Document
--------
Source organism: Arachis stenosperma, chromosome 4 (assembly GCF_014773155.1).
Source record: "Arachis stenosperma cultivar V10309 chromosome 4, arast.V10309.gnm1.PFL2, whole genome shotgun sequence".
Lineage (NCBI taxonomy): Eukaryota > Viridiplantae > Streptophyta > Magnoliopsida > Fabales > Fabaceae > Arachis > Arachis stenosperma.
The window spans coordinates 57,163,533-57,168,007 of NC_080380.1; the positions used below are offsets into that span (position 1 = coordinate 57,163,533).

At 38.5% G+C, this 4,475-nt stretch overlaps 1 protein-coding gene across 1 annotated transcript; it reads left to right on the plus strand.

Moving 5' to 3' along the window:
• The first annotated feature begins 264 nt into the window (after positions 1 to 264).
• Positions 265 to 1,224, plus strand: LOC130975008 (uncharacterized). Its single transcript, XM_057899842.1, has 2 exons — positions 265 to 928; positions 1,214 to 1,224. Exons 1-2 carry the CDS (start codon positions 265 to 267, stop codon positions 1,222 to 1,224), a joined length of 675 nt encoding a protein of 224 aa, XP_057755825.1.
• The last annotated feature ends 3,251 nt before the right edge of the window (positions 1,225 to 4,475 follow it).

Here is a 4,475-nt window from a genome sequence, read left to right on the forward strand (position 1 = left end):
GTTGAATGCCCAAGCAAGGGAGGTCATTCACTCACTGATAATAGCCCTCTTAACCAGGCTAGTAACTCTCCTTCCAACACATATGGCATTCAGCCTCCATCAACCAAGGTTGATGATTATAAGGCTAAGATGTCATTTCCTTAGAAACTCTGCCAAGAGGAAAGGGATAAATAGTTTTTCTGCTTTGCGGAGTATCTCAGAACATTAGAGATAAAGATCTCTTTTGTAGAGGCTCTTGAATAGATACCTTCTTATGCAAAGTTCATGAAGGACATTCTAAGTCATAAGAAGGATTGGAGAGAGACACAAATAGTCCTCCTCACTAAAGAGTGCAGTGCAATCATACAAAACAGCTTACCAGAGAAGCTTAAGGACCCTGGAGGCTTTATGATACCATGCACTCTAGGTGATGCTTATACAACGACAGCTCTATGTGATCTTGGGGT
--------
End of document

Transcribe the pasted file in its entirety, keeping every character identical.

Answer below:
Source organism: Arachis stenosperma, chromosome 4 (assembly GCF_014773155.1).
Source record: "Arachis stenosperma cultivar V10309 chromosome 4, arast.V10309.gnm1.PFL2, whole genome shotgun sequence".
Lineage (NCBI taxonomy): Eukaryota > Viridiplantae > Streptophyta > Magnoliopsida > Fabales > Fabaceae > Arachis > Arachis stenosperma.
The window spans coordinates 57,163,533-57,168,007 of NC_080380.1; the positions used below are offsets into that span (position 1 = coordinate 57,163,533).

At 38.5% G+C, this 4,475-nt stretch overlaps 1 protein-coding gene across 1 annotated transcript; it reads left to right on the plus strand.

Moving 5' to 3' along the window:
• The first annotated feature begins 264 nt into the window (after positions 1 to 264).
• Positions 265 to 1,224, plus strand: LOC130975008 (uncharacterized). Its single transcript, XM_057899842.1, has 2 exons — positions 265 to 928; positions 1,214 to 1,224. Exons 1-2 carry the CDS (start codon positions 265 to 267, stop codon positions 1,222 to 1,224), a joined length of 675 nt encoding a protein of 224 aa, XP_057755825.1.
• The last annotated feature ends 3,251 nt before the right edge of the window (positions 1,225 to 4,475 follow it).

Here is a 4,475-nt window from a genome sequence, read left to right on the forward strand (position 1 = left end):
GTTGAATGCCCAAGCAAGGGAGGTCATTCACTCACTGATAATAGCCCTCTTAACCAGGCTAGTAACTCTCCTTCCAACACATATGGCATTCAGCCTCCATCAACCAAGGTTGATGATTATAAGGCTAAGATGTCATTTCCTTAGAAACTCTGCCAAGAGGAAAGGGATAAATAGTTTTTCTGCTTTGCGGAGTATCTCAGAACATTAGAGATAAAGATCTCTTTTGTAGAGGCTCTTGAATAGATACCTTCTTATGCAAAGTTCATGAAGGACATTCTAAGTCATAAGAAGGATTGGAGAGAGACACAAATAGTCCTCCTCACTAAAGAGTGCAGTGCAATCATACAAAACAGCTTACCAGAGAAGCTTAAGGACCCTGGAGGCTTTATGATACCATGCACTCTAGGTGATGCTTATACAACGACAGCTCTATGTGATCTTGGGGT